A Path to Resiliency
Every year in the U.S., it’s estimated that tens of thousands of children and teens are recruited into sex trafficking. Victims can be youth of any age, gender, race or ethnicity, but traffickers often target young people in already-unstable environments, such as those who are homeless or in foster care. Young people of color and LGBTQ youth who are unwelcome in their homes are also vulnerable.
Shannon Self-Brown, a child clinical psychologist and chair of the Department of Health Policy & Behavioral Sciences in the School of Public Health, has spent the better part of a decade focused on serving the mental health needs of youth who have been trafficked in the state of Georgia. Working with a team of researchers at Georgia State and the Georgia Center for Child Advocacy, a private nonprofit agency that champions the needs of abused children, she has identified the types and extent of potentially traumatic events experienced by trafficked youth and how these events can influence mental health.
“Young people who experience sexual exploitation often have very high rates of trauma exposure, sometimes in their own homes before they are victimized by traffickers,” says Self-Brown. “As a result, these youth often experience post-traumatic stress, depression, substance abuse issues and even suicidal thoughts or self-harm.”
To help provide a path to resiliency for victims and their caregivers, Georgia State has established a new National Center on Child Trafficking (NCCT). The center is funded by a new five-year, $3 million dollar award from the U.S. Department of Health and Human Services, Substance Abuse and Mental Health Services Administration — the first-ever grant of its kind awarded to the university.
Self-Brown will lead the center with Kelly Kinnish, clinical director of the Georgia Center for Child Advocacy. The NCCT will bring together national experts in child trauma along with university resources and expertise to develop, evaluate and disseminate training and interventions meant to address the mental health needs of trafficked youth.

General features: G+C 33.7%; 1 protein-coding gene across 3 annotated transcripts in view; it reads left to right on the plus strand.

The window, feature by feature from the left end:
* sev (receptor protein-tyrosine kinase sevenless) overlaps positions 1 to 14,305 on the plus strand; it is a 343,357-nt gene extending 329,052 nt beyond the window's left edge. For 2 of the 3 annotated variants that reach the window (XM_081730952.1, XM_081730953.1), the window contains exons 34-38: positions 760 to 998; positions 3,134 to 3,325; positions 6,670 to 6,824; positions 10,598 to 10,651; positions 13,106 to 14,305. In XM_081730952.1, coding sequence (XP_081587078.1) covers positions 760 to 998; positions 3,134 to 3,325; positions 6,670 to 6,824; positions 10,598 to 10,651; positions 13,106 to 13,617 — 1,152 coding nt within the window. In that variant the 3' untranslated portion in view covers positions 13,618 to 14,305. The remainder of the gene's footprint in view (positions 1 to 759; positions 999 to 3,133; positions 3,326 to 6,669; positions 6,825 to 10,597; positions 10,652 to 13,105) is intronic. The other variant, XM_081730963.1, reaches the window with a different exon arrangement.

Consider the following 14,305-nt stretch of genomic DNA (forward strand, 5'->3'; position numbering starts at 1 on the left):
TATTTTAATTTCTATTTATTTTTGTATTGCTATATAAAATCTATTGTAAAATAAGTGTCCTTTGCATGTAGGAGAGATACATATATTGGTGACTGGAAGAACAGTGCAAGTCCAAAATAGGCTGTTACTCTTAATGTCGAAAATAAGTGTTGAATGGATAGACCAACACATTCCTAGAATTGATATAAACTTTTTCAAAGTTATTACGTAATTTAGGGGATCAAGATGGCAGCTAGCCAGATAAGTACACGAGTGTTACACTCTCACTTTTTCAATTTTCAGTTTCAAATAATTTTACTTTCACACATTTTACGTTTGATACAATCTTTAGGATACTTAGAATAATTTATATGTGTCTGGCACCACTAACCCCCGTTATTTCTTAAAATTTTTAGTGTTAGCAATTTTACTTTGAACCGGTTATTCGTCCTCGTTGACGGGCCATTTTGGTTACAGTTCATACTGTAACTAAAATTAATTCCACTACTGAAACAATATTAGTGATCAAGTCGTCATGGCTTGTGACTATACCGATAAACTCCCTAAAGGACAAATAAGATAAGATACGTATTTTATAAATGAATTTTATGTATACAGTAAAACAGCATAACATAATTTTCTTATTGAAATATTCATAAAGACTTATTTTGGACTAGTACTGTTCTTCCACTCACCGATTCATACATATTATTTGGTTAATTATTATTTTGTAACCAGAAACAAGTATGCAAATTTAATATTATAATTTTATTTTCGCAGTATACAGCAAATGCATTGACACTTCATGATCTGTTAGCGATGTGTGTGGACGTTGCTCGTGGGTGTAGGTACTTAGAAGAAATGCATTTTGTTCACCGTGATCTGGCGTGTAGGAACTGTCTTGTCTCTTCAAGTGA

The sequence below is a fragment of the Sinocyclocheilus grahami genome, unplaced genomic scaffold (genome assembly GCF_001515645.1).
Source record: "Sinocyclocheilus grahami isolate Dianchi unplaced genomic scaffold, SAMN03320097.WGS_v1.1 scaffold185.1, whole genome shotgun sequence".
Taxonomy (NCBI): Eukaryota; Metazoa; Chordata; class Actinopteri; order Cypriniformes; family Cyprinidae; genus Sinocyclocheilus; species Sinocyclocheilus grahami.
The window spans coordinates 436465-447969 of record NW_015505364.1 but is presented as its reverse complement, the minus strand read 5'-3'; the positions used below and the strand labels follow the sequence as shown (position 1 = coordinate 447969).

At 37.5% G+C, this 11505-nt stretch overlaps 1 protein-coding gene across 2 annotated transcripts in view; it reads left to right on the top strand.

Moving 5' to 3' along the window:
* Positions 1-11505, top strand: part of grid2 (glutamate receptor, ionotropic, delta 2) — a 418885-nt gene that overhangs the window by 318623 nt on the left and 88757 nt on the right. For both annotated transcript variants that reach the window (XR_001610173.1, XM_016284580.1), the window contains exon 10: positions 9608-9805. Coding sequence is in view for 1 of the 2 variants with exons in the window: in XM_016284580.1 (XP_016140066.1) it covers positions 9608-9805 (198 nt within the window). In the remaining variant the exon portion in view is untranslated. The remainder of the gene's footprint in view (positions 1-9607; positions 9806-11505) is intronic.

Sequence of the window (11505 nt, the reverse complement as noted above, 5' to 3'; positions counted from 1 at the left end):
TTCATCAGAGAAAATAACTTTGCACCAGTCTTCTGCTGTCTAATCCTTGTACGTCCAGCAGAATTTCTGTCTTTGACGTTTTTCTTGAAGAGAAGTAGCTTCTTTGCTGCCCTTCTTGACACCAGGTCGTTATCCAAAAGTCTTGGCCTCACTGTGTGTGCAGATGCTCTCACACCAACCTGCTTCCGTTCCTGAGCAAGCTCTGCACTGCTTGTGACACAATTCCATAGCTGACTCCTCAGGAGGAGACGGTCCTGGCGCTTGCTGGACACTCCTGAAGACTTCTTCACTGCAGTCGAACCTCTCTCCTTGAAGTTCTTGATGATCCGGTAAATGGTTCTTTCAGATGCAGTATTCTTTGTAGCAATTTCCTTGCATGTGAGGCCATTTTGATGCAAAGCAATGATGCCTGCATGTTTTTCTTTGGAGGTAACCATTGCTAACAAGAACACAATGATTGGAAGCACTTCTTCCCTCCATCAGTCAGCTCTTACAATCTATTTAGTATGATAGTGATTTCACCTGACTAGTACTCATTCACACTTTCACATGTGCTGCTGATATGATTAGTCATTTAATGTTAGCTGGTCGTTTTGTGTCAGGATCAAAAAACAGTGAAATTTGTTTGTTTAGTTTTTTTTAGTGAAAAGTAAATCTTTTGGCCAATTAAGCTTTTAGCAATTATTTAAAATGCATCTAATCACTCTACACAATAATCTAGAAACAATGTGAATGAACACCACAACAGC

“Establishing the NCCT is an exciting next step in our collaborative effort to improve the response to child trafficking,” says Kinnish. “We’ve had a rewarding and effective partnership so far and this grant will build on and extend our work.”
Kinnish and Self-Brown have been collaborating for more than 15 years, examining issues that impact engagement with and access to evidence-based therapeutic practices, and developing and evaluating applications that can enhance the fit of one particular evidence-based practice, trauma-focused cognitive behavioral therapy.
As the co-director of the National SafeCare Training and Research Center, Self-Brown, along with Distinguished University Professor Dan Whitaker, expanded the national and international reach of SafeCare, an evidence-based practice designed to help young children who have experienced physical abuse and neglect. Their research helped lay the groundwork for this new university center.
The new NCCT will serve as a free resource hub for service system professionals who often work with trafficked youth, including those in child welfare, juvenile justice, foster care and mental health systems.
“This will be a centralized resource to make sure victims are able to get holistic, evidence-based care,” says Self-Brown. “It can be a hard road to recovery. It takes a team who is trained and supported to effectively implement best practices.”
Over the next five years, the team expects more than 11,000 people will be impacted by the NCCT’s work.
“It can be really challenging. We know that pathways to recovery are often complex,” Kinnish adds. “But we have practices that work. It gives you a lot of motivation and confidence that this is really going to change the lives of the children and families for the better.”
Illustration by Reid Schulz